Several keyword-research tools are available to help you choose the best terms for SEO. The free Google AdWords Keyword Tool helps you gauge how frequently keywords are searched in the United States (and globally), and how competitive a keyword is. The tool is designed to help marketers choose keywords for Google PPC ads, but it’s useful for organic keyword research, too. You’ll also get lots of keyword variations that you might not have thought of.
When choosing keywords, some site managers take into account the Keyword Effectiveness Index (KEI), a mathematical equation that comes up with a score based on the number of times a keyword has been searched and the number of Web pages containing the keyword. The higher the KEI score, the better your chances are for “winning” that keyword.
The mathematically inclined can read a detailed KEI explanation to get the formula. Alternatively, you could sign up for Wordtracker ($329 yearly) or Trellian Keyword Discovery ($599 to $1895 annually). Both offer KEI and other analytics that the Google tool lacks. SEO Sniper is a $97 Windows utility that applies KEI scores (and other analytics) to Google AdWords Keyword data.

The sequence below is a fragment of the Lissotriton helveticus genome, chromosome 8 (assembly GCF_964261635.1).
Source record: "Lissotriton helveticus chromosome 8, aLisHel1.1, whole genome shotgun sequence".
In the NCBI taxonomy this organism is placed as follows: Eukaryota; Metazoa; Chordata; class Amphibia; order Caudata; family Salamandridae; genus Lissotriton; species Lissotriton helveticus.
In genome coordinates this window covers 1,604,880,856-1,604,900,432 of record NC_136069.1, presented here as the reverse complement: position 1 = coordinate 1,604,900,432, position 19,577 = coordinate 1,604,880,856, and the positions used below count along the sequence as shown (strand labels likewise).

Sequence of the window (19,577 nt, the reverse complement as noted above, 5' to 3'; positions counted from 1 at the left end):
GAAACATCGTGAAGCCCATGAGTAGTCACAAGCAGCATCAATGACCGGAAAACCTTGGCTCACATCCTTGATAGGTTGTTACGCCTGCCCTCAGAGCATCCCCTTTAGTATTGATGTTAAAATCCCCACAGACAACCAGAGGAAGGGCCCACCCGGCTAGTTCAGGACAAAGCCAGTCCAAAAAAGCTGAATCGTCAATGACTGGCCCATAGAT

3. Use Keywords Judiciously
Using keywords effectively can make your site more discoverable. But overusing or abusing them can cause search engines to ignore you. Here are some tips for adding keywords to your Web pages:
- Optimize each page for one keyword (and its synonyms). When the entire context of a page is about a particular subject, search engines are more likely to see that page as relevant to its topic.
- Use keywords in the page’s HTML title tag. Search engines place great importance on title tags when determining a page’s relevancy to a query. Don’t exceed 65 characters, including spaces and punctuation.
- Add keywords to the page’s HTML h1 and h2 headings, and use the keywords several times in the body copy–the earlier, the better.
- Create a keyword-rich link elsewhere on your site to each page you’re optimizing. For example, if you’re optimizing a page about your résumé writing services, add a link to that page from another page on your site and use the term résumé writing services in the link text, rather than something generic like click here.
- Add keywords to your site’s URLs whenever possible, as opposed to using generic URLs such as www.domain.com/?page_id=58.
- Add keywords to each page’s HTML meta description. Search engines often (but not always) display that description underneath each link shown in search results. But don’t bother with HTML keyword meta tags: Google doesn’t consider keyword meta tags in Web search ranking.
- Don’t go overboard. “Black-hat” tricks–such as presenting one page to search engines that’s nothing but keywords, and another page to users–can get you kicked out of Google’s index. It happened to a German BMW site in 2006.
4. Create ‘Linkbait’